The Modern Spice Rack, by Esther Clark and Rachel Walker
Looking at the Modern Spice Rack it doesn’t look like it contains both a weight of scholarship and a wealth of delicious and doable recipes, but then you could easily be forgiven for thinking this neat little package couldn’t possibly contain both, and yet it does. Like the little tins of spices it celebrates, it is testament to the cliché that good things come in small packages (or as the Sardinians would have it, the good wine is always in the smallest barrels). Rachel, an old friend and talented food writer, runs Rooted Spices, a spice company which specialises in single origin, ethically produced spices, and has written the first half of this compact and clever reference-come-cookbook, which focuses on the fascinating history of spices and their origins, something we all take for granted as we reach for another stale nutmeg at the back of the spice drawer.
It is easy to gloss over the depth of research here, because it wears itself so lightly, which is for me exactly how it should be. Good food reference books, like good teachers, are those that teach without the reader being made to feel necessarily that they are being ‘taught’ at all, at least in any didactic sense, but that they are instead embarking on a voyage of discovery, thrown into the boat and kicked from the shore by their guide, an enthusiastically vocal but crucially subtle skipper.
This being a reference book, and us the curious voyagers, we can choose where and how to begin. Rachel provides a deep-dive into 24 spices organised alphabetically, detailing their history and culinary uses with great articulacy and flair, and making one instantly want to go off and cook with all kinds of fusty jars one had long forgotten about (Note: beware the stale spice! I shudder at the memory of my mother’s dust-covered beige Swartz jars, which she has had since her marriage to my father over 40 years ago. Interestingly she has updated her marriage, but not her spice jars). As Rachel rightly says, we tend not to buy our spices fresh, or use them quickly enough, or care much about where they are from or how they are grown. Her business, Rooted Spices, hopes to change that, and if lived in the UK, I know where I would go to get my fresh stocks.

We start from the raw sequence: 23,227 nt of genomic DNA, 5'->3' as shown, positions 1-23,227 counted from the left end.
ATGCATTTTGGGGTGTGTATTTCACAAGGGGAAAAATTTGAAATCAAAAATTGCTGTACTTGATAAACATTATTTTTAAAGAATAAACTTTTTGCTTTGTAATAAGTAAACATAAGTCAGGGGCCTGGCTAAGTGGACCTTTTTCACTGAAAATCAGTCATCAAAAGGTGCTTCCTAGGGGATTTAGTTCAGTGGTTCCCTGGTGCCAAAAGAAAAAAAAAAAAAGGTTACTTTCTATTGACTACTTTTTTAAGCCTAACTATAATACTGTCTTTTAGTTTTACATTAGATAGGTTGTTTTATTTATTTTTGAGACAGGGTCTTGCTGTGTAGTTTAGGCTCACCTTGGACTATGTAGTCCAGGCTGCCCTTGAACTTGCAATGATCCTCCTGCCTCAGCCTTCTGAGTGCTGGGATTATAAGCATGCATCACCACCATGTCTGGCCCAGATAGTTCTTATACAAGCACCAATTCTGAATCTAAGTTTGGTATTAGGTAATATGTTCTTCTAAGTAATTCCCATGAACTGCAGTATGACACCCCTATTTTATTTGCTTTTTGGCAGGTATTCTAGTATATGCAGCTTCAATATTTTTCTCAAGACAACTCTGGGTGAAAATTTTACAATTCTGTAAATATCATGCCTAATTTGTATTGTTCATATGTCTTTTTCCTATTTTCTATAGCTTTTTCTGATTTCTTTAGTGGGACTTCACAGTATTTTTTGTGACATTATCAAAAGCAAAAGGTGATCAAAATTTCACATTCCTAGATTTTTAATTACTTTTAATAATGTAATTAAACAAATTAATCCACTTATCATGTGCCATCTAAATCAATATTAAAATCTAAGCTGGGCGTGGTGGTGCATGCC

I begin with Fennel, because it is the spice I know the best, and one of my favourites. I learn that it is one of the few spices to have taken the wrong way round the spice route, being native to Europe and having worked its way into the Indian pantry long after its early European references. As I know well from personal experience, fennel thrives in the Eastern Mediterranean, which has become one of the main areas of production. The Roman Culinary Compendium De re Coquinaria, contains several references to fennel, Rachel writes, including fennel roast pork loin, a dish from which modern day porchetta is descended. She goes on to say that the main compound contained in the seeds, Anethole, is 13 times sweeter than sugar. This sweetness is perhaps what makes fennel so adept at pairing with bitter flavours (like citrus and dark chocolate) but also why it can be used successfully to enhance dolci, just as in the recipe I made from the book below.